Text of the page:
Russian Foreign Minister dismisses Russia's alleged meddling into Catalonia crisis as 'hysteria'

Russian Foreign Minister dismisses Russia's alleged meddling into Catalonia crisis as 'hysteria'
By Euronews
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The Spanish government accused the Kremlin of trying to "destabilize Spain" by encouraging Catalonia's independence.


Russian Foreign Minister Sergei Lavrov dismissed on Wednesday (November 15) allegations that Moscow had instigated separatist sentiment in Catalonia as “hysteria”, reported Interfax news agency.

On Monday (November 13), Spanish ministers accused Moscow of encouraging Catalonia’s independence bid through social media groups to “destabilise Spain.”

During a press conference, Lavrov said accusations came from places that hadn’t entirely resolved their internal problems, like Madrid and London.

Earlier this week, Britain’s PM Theresa May accused Russia of “planting fake stories” to “sow discord in the West.”

The Kremlin’s spokesman, Dmitri Peskov, also denounced the accusations during a press conference: “Neither the Spanish authorities nor NATO have presented a substantial argument for these accusations. This is why we consider the accusations to be baseless and come from the same hysteria that has taken over the United States and other countries.”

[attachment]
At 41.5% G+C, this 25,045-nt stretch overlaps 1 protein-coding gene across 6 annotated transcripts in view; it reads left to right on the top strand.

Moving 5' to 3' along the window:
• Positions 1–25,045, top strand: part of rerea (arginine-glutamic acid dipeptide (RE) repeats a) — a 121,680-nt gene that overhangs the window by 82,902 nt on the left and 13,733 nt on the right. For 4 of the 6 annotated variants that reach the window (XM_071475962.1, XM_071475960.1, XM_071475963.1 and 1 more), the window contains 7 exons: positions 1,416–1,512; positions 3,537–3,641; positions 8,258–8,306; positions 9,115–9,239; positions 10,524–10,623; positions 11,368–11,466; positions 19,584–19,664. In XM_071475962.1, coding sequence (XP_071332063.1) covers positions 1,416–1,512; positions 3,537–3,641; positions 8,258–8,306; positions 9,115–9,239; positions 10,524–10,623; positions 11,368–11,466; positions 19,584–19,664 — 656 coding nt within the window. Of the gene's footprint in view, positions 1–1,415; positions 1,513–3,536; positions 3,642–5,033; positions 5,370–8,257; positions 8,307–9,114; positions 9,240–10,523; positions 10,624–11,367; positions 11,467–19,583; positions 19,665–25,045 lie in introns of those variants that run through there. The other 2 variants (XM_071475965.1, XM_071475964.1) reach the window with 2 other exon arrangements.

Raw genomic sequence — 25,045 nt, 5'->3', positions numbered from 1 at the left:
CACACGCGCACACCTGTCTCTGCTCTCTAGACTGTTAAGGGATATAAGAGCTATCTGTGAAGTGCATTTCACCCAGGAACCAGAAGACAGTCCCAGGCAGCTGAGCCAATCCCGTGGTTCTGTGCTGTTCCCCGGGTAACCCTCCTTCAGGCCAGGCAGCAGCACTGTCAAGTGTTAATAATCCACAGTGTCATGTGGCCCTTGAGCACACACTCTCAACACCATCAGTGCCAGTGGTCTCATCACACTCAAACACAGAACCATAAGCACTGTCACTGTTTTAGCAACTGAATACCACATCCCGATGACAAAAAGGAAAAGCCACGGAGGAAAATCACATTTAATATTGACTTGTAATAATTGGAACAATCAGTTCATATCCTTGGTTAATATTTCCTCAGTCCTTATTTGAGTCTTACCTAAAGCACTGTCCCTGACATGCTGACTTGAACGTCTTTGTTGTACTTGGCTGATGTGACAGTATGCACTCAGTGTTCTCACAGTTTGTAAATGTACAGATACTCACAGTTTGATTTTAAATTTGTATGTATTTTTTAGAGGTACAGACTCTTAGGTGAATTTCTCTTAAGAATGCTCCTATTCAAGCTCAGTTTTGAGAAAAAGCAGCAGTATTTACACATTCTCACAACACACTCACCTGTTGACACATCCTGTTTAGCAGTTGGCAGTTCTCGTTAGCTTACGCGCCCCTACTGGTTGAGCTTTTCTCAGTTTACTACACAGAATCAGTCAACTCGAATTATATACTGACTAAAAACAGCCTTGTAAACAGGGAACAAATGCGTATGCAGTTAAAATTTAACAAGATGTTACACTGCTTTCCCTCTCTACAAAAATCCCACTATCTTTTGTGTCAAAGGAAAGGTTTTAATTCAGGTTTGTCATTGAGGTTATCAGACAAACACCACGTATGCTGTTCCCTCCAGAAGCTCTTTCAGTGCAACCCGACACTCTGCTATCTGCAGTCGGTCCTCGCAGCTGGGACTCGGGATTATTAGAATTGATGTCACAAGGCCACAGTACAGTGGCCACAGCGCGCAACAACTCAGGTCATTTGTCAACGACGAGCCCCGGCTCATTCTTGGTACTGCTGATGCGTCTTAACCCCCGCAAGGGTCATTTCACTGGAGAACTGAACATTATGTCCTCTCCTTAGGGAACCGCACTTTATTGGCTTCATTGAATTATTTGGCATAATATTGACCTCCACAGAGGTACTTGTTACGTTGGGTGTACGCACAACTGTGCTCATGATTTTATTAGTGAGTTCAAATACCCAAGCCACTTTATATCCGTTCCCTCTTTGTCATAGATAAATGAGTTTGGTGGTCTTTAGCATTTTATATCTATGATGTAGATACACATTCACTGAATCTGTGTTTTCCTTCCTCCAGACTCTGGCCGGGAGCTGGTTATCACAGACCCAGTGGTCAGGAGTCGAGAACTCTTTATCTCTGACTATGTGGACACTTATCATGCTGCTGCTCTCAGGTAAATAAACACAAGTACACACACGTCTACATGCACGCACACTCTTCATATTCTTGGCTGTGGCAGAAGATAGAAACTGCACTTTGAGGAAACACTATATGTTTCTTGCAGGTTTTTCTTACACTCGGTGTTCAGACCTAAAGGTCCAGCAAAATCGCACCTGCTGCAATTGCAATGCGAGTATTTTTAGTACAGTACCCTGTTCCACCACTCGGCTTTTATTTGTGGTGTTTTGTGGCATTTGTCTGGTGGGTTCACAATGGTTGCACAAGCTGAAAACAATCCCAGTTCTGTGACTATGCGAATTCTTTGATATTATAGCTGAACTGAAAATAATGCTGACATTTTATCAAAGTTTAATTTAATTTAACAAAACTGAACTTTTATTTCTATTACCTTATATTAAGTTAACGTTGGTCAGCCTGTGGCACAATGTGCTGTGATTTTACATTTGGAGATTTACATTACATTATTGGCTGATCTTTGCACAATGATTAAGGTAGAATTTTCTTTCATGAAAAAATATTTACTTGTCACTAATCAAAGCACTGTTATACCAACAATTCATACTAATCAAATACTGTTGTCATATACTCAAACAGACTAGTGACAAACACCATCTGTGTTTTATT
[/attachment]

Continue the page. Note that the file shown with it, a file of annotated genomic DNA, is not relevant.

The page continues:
The Spanish government have been careful in their accusations, acknowledging they don’t have any “formal proof” that the Russian government was behind Catalonia’s bid for independence. However, the Spanish did take seriously the social media campaign that allegedly originated in Russia. Spain’s Minister of Foreign Affairs, Alfonso Datis, tweeted he would bring up the “misinformation campaign” with the European Union.

Abordaré con mis colegas #UE las cuestiones de desinformación, manipulación en torno al 1 de octubre y a los acontecimientos posteriores #FAC#CAE

— Alfonso Dastis (@AlfonsoDastisQ) November 13, 2017

A study by the Royalty Institute Elcano points to the dissemination of fake news on social media and an “alternative point of view” about the crisis in Catalonia on state-owned Russian media Russia Today and Sputnik.

Other cited evidence is a study done by media professor Javier Lesaca, who analysed the origin and content of five million messages on social media.

Spanish media has also alluded to Julian Assange and Edward Snowden’s implication on the matter, since Assange recently tweeted his interest for the crisis in Catalonia due to the “repressive politics” used by Madrid, which in his opinion resemble the Wikileaks’ plight.

Why I am so interested in Catalonia:

Attacks on WikiLeaks: electronic+physical spying, censorship, judicial corruption, arrests, extradition, imprisonment, exile, financial blockades, fake news+propaganda, pressuring allied states.

Attacks on Catalonia: Exactly the same.

— Julian Assange ? (@JulianAssange) November 8, 2017

For their part, Russians have mocked the accusations.

The Russians ambassador in Spain has classified Spanish media reporting on the accusation as “populists.”

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